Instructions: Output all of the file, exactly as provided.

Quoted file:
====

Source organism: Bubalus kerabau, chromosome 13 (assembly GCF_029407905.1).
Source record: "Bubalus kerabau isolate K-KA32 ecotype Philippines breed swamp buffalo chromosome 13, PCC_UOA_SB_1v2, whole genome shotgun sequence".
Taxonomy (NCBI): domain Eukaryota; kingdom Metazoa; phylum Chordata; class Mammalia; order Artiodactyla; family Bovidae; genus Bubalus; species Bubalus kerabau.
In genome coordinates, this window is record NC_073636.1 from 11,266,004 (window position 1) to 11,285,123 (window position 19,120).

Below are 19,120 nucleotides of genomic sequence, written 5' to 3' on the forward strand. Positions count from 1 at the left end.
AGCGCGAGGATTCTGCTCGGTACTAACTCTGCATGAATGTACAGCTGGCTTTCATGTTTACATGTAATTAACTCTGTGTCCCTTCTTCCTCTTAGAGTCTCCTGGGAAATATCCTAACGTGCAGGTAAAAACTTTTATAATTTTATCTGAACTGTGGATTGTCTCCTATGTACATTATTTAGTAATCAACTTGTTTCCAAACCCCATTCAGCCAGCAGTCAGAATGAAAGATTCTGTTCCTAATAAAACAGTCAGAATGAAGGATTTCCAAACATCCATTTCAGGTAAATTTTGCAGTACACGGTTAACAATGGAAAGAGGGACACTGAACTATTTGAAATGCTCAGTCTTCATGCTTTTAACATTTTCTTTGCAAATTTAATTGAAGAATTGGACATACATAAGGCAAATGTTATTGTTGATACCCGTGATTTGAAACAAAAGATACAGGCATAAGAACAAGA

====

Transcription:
Source organism: Bubalus kerabau, chromosome 13 (assembly GCF_029407905.1).
Source record: "Bubalus kerabau isolate K-KA32 ecotype Philippines breed swamp buffalo chromosome 13, PCC_UOA_SB_1v2, whole genome shotgun sequence".
Taxonomy (NCBI): domain Eukaryota; kingdom Metazoa; phylum Chordata; class Mammalia; order Artiodactyla; family Bovidae; genus Bubalus; species Bubalus kerabau.
In genome coordinates, this window is record NC_073636.1 from 11,266,004 (window position 1) to 11,285,123 (window position 19,120).

Below are 19,120 nucleotides of genomic sequence, written 5' to 3' on the forward strand. Positions count from 1 at the left end.
AGCGCGAGGATTCTGCTCGGTACTAACTCTGCATGAATGTACAGCTGGCTTTCATGTTTACATGTAATTAACTCTGTGTCCCTTCTTCCTCTTAGAGTCTCCTGGGAAATATCCTAACGTGCAGGTAAAAACTTTTATAATTTTATCTGAACTGTGGATTGTCTCCTATGTACATTATTTAGTAATCAACTTGTTTCCAAACCCCATTCAGCCAGCAGTCAGAATGAAAGATTCTGTTCCTAATAAAACAGTCAGAATGAAGGATTTCCAAACATCCATTTCAGGTAAATTTTGCAGTACACGGTTAACAATGGAAAGAGGGACACTGAACTATTTGAAATGCTCAGTCTTCATGCTTTTAACATTTTCTTTGCAAATTTAATTGAAGAATTGGACATACATAAGGCAAATGTTATTGTTGATACCCGTGATTTGAAACAAAAGATACAGGCATAAGAACAAGA